i did read an article on them and westbranch is correct in saying they mount flatly as they supposedly solved the sun angle problem. i say, to a point they did, but on a winter solstice the sun is on the horizon and the incident light will not optimally hit the pvs that are laying flat. imo, they still need to be aimed south at an optimal angle based on one's latitude and the design will make better use of the solar-east west track of the sun. i do not know how well they actually perform, but i would not invest big $ until i saw what it is they really can do and what it may involve. maybe buy a few of them to test with one laying flat and one angled as a normal pv would be and measure the reaped power for each of them under otherwise identical conditions. maybe they won't be cost effective over normal pvs, who knows, but if you do this i would love to hear of your results.
    edit to add-
    you may want to try the 2 example pv scenarios also with and without lightly colored backgrounds with an optimally angled pv having that light surface up paralleled to it as would be the case with one laying flat on a flat light roof and one where the light surface is not brought up parallel to the angled pvs.
  • newenergynewenergy Solar Expert Posts: 291 ✭✭✭✭✭✭
    Re: Solyndra Panels

    I'm going to be installing some in the near future. I'm a sub and didn't pick the modules, but the reason they were chosen is because it's a flat roof and they didn't want penetrations or heavy ballasting. Supposedly with these modules you can have a fairly light array with no penetrations because the wind doesn't lift them as much as standard panels.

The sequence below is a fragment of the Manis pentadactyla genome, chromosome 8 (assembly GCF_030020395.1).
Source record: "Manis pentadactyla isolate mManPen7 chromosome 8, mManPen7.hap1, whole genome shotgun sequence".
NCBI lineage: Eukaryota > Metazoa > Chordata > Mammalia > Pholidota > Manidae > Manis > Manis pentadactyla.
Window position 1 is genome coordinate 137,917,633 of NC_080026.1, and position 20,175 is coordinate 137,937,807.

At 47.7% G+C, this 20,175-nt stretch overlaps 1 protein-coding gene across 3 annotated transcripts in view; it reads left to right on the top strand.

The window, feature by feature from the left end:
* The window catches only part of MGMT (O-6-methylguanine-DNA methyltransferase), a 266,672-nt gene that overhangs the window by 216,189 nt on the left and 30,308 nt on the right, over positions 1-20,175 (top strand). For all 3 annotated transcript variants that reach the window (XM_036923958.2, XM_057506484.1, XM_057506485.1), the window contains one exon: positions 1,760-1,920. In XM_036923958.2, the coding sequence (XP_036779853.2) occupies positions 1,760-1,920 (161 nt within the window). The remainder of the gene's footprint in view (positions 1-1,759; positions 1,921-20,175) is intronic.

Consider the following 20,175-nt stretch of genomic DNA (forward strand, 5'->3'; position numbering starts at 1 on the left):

• machinemanmachineman Solar Expert Posts: 129 ✭✭✭
    Re: Solyndra Panels

    Solyndra likely has a viable product for commercial use with orders to go. They are building a massive new manufacturing facility across the freeway from where I work. Broke ground a couple months ago and already have the part of the steel structure up. Also heard rumor that the CEO from Evergreen Solar has moved to Solyndra.

    Off Grid Cabin, 24V 440ah 6V GC battery bank, Xantrex MPPT60-150 CC, Magnum MS4024 inverter-charger, >1200w Solar bank

  • rollandelliottrollandelliott Solar Expert Posts: 834 ✭✭
    Re: Solyndra Panels

    After hearing they are going bankrupt and seeing their wierd round tube solar PV panels I got curious and watched their videos
    http://www.solyndra.com/technology-products/videos/
    the second one down with all the robots making the panels is really sad knowing the whole place will be moth balled. Wonder if any company is gong to have a Solyndra clearance sale?